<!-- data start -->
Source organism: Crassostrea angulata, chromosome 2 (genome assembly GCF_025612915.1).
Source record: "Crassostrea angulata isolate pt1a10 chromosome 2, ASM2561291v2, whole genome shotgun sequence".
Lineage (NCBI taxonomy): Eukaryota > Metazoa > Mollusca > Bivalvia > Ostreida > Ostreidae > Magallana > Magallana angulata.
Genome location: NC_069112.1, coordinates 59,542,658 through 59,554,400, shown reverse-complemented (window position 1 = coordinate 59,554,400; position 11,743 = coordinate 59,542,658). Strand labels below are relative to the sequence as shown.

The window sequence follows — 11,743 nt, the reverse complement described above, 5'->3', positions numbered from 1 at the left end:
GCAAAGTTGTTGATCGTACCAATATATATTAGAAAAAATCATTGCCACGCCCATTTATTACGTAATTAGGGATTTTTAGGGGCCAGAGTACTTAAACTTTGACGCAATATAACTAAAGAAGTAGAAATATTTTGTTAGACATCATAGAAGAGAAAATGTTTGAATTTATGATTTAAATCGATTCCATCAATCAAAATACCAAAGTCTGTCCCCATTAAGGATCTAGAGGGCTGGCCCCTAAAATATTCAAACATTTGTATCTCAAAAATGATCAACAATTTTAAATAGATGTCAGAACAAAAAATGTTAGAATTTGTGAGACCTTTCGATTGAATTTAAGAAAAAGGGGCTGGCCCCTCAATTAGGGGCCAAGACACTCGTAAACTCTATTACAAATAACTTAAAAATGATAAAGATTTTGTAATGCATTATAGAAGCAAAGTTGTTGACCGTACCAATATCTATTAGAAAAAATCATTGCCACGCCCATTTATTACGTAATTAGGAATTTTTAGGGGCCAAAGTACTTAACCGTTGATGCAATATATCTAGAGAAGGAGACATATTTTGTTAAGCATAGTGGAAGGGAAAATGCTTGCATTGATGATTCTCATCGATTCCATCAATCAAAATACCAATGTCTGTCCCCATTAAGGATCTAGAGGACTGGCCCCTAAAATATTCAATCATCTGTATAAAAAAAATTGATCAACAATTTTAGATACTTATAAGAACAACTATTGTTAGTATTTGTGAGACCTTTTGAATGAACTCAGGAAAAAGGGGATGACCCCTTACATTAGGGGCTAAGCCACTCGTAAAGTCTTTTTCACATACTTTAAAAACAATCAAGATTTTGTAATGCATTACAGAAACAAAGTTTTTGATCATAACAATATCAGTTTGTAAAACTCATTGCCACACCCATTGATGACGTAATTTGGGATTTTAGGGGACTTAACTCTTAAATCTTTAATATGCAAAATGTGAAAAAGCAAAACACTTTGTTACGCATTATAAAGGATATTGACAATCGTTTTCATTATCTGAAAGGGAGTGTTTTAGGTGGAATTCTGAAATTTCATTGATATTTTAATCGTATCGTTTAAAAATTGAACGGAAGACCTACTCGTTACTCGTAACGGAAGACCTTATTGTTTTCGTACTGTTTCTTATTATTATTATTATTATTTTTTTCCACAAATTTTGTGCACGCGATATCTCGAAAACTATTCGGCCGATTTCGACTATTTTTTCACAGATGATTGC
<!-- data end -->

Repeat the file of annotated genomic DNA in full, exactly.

Source organism: Crassostrea angulata, chromosome 2 (genome assembly GCF_025612915.1).
Source record: "Crassostrea angulata isolate pt1a10 chromosome 2, ASM2561291v2, whole genome shotgun sequence".
Lineage (NCBI taxonomy): Eukaryota > Metazoa > Mollusca > Bivalvia > Ostreida > Ostreidae > Magallana > Magallana angulata.
Genome location: NC_069112.1, coordinates 59,542,658 through 59,554,400, shown reverse-complemented (window position 1 = coordinate 59,554,400; position 11,743 = coordinate 59,542,658). Strand labels below are relative to the sequence as shown.

The window sequence follows — 11,743 nt, the reverse complement described above, 5'->3', positions numbered from 1 at the left end:
GCAAAGTTGTTGATCGTACCAATATATATTAGAAAAAATCATTGCCACGCCCATTTATTACGTAATTAGGGATTTTTAGGGGCCAGAGTACTTAAACTTTGACGCAATATAACTAAAGAAGTAGAAATATTTTGTTAGACATCATAGAAGAGAAAATGTTTGAATTTATGATTTAAATCGATTCCATCAATCAAAATACCAAAGTCTGTCCCCATTAAGGATCTAGAGGGCTGGCCCCTAAAATATTCAAACATTTGTATCTCAAAAATGATCAACAATTTTAAATAGATGTCAGAACAAAAAATGTTAGAATTTGTGAGACCTTTCGATTGAATTTAAGAAAAAGGGGCTGGCCCCTCAATTAGGGGCCAAGACACTCGTAAACTCTATTACAAATAACTTAAAAATGATAAAGATTTTGTAATGCATTATAGAAGCAAAGTTGTTGACCGTACCAATATCTATTAGAAAAAATCATTGCCACGCCCATTTATTACGTAATTAGGAATTTTTAGGGGCCAAAGTACTTAACCGTTGATGCAATATATCTAGAGAAGGAGACATATTTTGTTAAGCATAGTGGAAGGGAAAATGCTTGCATTGATGATTCTCATCGATTCCATCAATCAAAATACCAATGTCTGTCCCCATTAAGGATCTAGAGGACTGGCCCCTAAAATATTCAATCATCTGTATAAAAAAAATTGATCAACAATTTTAGATACTTATAAGAACAACTATTGTTAGTATTTGTGAGACCTTTTGAATGAACTCAGGAAAAAGGGGATGACCCCTTACATTAGGGGCTAAGCCACTCGTAAAGTCTTTTTCACATACTTTAAAAACAATCAAGATTTTGTAATGCATTACAGAAACAAAGTTTTTGATCATAACAATATCAGTTTGTAAAACTCATTGCCACACCCATTGATGACGTAATTTGGGATTTTAGGGGACTTAACTCTTAAATCTTTAATATGCAAAATGTGAAAAAGCAAAACACTTTGTTACGCATTATAAAGGATATTGACAATCGTTTTCATTATCTGAAAGGGAGTGTTTTAGGTGGAATTCTGAAATTTCATTGATATTTTAATCGTATCGTTTAAAAATTGAACGGAAGACCTACTCGTTACTCGTAACGGAAGACCTTATTGTTTTCGTACTGTTTCTTATTATTATTATTATTATTTTTTTCCACAAATTTTGTGCACGCGATATCTCGAAAACTATTCGGCCGATTTCGACTATTTTTTCACAGATGATTGC